128 | 64 1 | 64 1 16 | 16 | 8 1 ×75 | ×15 | ×3 --- | --- | -- 12 8 2

The original would yield 12 combos. The first modification gives 8 combos. The second modification yields just two. After solving that, you just need to add 2 zeros to the end (from the zero and decimal shortcut).

The copy shortcut (aka, the "copy trick"), so powerful as it is, becomes even more effective with multiplying several numbers at once and it cannot be used for 1's unless all numbers below the top in your combo are ones. The downside is that it's less noticable, but you have more available options. It gets 7 stars. The more numbers being multiplied, the more powerful it gets. All it takes is an identical number. There's even a side effect to it as well, though tricky for beginners to work with that makes it yet more powerful.

Why does it become more effective? Consider the question above with multiplying 4 numbers at once. That may seem overwhelming. Beginners could spot an obvious case quite well. However, there just happens to be another trick in the book to amplify the effect even more, but it's more difficult to spot the amplification. We'll consider this question as a guide:

352 633 21 ×48 ---

The doublets can be applied from the 633 to cut the workload down by having to do 4 fewer combos directly (just copying is all you need to do). However, there's something special with the 21 and the 48. What do you supposed it is? I'll give you a hint. What do you get when you do the 0-0-0-0 combo and the 0-0-1-1 combo? Don't worry about having to work it out or carry anything. Still don't see it? What do you get when you multiply 2×3×1×8 and 2×3×2×4? Both results are the same at 48. This means that you can simply copy the base result of the x-0-0-0 combo for the x-0-1-1 combo. There's more to it than this that can be used.

What else do you see? Try looking at the 0-0-1-0 combo and see what you get. Now look at the 0-2-0-0 combo. 0-0-1-0 gives 2×3×2×8 and 0-2-0-0 gives 2×6×1×8. These multiply to 96 for each. In this case, you can copy the result of the 0-2-0-0 combo for the 0-0-1-0 combo. The same can be applied for the 0-0-0-0 combo against the 0-2-1-1 combo which happen to total 48 (which also comes from the 0-0-0-0 and 0-0-1-1 combo) for a really powerful effect. Worked out, with the copy trick notes after //, you'll see just how effective it can be (sum added up from Windows Calculator as that's of low importance to the copy trick):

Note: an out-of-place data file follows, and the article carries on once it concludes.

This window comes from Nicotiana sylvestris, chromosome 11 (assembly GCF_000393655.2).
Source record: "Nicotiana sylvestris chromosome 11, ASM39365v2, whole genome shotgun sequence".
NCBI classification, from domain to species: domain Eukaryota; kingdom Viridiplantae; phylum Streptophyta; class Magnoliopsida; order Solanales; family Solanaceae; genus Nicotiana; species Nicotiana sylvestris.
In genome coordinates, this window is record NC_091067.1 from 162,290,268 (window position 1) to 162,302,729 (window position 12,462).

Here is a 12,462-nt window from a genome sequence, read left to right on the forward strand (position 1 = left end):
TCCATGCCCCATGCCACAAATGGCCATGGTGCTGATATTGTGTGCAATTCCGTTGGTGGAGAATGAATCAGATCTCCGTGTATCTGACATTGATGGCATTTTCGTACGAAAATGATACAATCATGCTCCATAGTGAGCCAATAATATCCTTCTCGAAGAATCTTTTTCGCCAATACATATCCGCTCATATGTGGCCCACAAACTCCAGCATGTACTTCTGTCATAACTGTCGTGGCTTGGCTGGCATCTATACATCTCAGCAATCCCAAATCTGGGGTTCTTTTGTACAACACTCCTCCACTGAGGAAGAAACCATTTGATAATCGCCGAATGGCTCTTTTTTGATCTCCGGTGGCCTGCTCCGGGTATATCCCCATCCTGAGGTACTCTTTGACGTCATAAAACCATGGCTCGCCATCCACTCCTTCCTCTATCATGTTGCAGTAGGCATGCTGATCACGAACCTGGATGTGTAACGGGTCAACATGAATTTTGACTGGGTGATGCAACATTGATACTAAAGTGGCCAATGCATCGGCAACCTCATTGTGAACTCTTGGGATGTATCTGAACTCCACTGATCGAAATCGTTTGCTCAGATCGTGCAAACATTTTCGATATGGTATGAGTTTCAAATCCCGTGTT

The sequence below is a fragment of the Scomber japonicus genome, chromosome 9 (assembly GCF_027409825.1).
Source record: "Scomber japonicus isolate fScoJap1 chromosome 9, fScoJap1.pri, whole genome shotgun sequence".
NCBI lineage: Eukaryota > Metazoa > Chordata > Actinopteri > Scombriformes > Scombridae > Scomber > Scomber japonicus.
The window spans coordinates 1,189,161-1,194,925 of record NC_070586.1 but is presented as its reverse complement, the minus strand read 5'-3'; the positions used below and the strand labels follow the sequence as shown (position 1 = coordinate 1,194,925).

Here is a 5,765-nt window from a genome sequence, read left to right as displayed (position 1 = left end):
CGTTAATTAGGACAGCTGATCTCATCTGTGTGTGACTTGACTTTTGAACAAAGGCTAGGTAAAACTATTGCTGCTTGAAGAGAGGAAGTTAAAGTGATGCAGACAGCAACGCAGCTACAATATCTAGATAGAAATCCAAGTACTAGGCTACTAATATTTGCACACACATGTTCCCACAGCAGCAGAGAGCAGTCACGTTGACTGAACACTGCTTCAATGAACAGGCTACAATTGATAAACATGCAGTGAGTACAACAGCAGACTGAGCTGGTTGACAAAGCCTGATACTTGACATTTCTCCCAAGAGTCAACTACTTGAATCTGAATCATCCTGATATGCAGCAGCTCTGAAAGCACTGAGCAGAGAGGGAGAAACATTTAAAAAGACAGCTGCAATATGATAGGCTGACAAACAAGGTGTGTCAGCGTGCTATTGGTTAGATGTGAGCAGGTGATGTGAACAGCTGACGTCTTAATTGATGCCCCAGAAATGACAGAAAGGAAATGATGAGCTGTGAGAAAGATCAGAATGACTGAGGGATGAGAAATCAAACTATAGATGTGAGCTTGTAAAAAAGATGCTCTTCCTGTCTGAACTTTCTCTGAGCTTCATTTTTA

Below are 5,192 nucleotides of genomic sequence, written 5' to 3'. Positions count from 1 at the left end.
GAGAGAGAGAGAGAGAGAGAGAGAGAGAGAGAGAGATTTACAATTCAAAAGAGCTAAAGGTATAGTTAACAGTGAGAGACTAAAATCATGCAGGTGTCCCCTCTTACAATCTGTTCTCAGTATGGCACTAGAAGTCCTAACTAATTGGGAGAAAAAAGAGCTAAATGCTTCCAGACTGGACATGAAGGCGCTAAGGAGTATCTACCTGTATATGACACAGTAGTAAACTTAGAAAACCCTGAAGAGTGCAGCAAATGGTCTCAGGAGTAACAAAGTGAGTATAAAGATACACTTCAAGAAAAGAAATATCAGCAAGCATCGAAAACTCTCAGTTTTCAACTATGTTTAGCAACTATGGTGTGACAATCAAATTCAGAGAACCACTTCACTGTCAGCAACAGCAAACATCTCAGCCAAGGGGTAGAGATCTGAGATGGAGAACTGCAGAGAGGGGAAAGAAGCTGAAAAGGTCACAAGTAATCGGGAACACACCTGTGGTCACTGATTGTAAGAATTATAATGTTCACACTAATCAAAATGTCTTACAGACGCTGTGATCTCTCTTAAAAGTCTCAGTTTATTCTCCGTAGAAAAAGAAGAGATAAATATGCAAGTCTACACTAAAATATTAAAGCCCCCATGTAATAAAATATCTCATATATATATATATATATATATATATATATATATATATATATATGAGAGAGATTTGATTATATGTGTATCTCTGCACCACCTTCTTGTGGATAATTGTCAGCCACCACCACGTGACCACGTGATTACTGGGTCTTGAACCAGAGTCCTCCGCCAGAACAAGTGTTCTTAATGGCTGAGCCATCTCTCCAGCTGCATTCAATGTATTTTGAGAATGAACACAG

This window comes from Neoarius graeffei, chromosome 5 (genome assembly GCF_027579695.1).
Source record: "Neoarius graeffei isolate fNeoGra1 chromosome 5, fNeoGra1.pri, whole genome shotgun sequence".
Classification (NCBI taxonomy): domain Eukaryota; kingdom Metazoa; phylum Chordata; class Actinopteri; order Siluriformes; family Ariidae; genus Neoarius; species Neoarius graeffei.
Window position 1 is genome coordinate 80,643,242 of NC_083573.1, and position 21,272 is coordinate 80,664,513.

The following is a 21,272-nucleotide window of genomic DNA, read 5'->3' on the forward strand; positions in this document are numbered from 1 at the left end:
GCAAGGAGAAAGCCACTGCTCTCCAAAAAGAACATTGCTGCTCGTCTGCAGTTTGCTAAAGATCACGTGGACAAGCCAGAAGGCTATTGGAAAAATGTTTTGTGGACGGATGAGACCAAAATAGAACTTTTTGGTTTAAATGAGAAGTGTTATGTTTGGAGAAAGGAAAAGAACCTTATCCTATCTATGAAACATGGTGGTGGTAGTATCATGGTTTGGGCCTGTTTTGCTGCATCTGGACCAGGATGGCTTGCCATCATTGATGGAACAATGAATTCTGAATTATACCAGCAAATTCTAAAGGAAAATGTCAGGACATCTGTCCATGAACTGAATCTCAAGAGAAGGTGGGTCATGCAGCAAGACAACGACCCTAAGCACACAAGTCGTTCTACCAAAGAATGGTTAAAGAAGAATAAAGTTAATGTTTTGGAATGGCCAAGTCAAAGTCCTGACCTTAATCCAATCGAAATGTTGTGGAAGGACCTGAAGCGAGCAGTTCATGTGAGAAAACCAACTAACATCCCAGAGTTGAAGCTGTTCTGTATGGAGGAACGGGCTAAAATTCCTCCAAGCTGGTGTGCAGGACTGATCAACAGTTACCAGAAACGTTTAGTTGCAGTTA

6 2 // scrap from the x-0-0-1 combo 4919 // scrap from the x-2-1-0 combo 24 9 // scrap from the x-2-0-0 combo 12 4 // scrap from the x-0-0-0 combo 3 5 2 6 3 3 2 1 × 4 8 ------------------- 1 3 5 6 6 4 2 // scrap due to adding 8 4 4 8 // base of 24 - result of x-0-0-0 8 4 4 8 0 // base of 24 - result of x-1-0-0 - copy x-0-0-0 1 6 8 9 6 0 0 // base of 48 - result of x-2-0-0 - no copy 1 6 8 9 6 0 // base of 48 - result of x-0-1-0 - copy x-1-0-0 1 6 8 9 6 0 0 // base of 48 - result of x-1-1-0 - copy x-0-1-0 3 3 7 9 2 0 0 0 // base of 96 - result of x-2-1-0 - no copy 4 2 2 4 0 // base of 12 - result of x-0-0-1 - no copy 4 2 2 4 0 0 // base of 12 - result of x-1-0-1 - copy x-0-0-1 8 4 4 8 0 0 0 // base of 24 - result of x-2-0-1 - copy x-0-0-0 8 4 4 8 0 0 // base of 24 - result of x-0-1-1 - copy x-0-0-0 8 4 4 8 0 0 0 // base of 24 - result of x-1-1-1 - copy x-0-0-0 + 1 6 8 9 6 0 0 0 0 // base of 48 - result of x-2-1-1 - copy x-2-0-0 ------------------- 2 2 4 5 9 8 5 2 8

I did that one roughly 3 times faster than the above question of similar format mainly because of the copy trick. On paper, when multiplying a bunch of numbers at once, I put the base of each combo to the side of the results I get from multiplying as I sort of have marked here (no carrying is needed). The more digits you have and the more numbers being multiplied, the faster the results are (results caused from the copy trick anyway). 36 combos seems like a lot, but the copy trick made it seem more like 12 instead.

The transfer shortcut also becomes more effective when multiplying a bunch of numbers at once due to the fact that you have more freedoms in your choices of transfer destinations and the transfer source. As an added bonus, if you can reduce the number of combos to work out, the effect is more worth it so you should spend more time searching for transfers in group multiplication, especially to get rid of double-digit numbers as they have the biggest influence when removed. In fact, the bigger the group, the more effective it gets, just like the copy trick. However, rather than doing it only when quickly noticed, when multiplying a bunch of numbers at once, you should spend more time looking for methods to transfer numbers around with. With the increased effectiveness from more choices available, spending an extra ten seconds could actually cut the work time needed by even a whole minute for 24 combos. Sometimes, it's useful for simplifying the question by reducing the number of numbers to multiply. If you can turn multiplying 4 numbers at once into 3, then do it as it's much easier that way. For this, I'd rate it 8 stars. To explain it's uses, consider this question: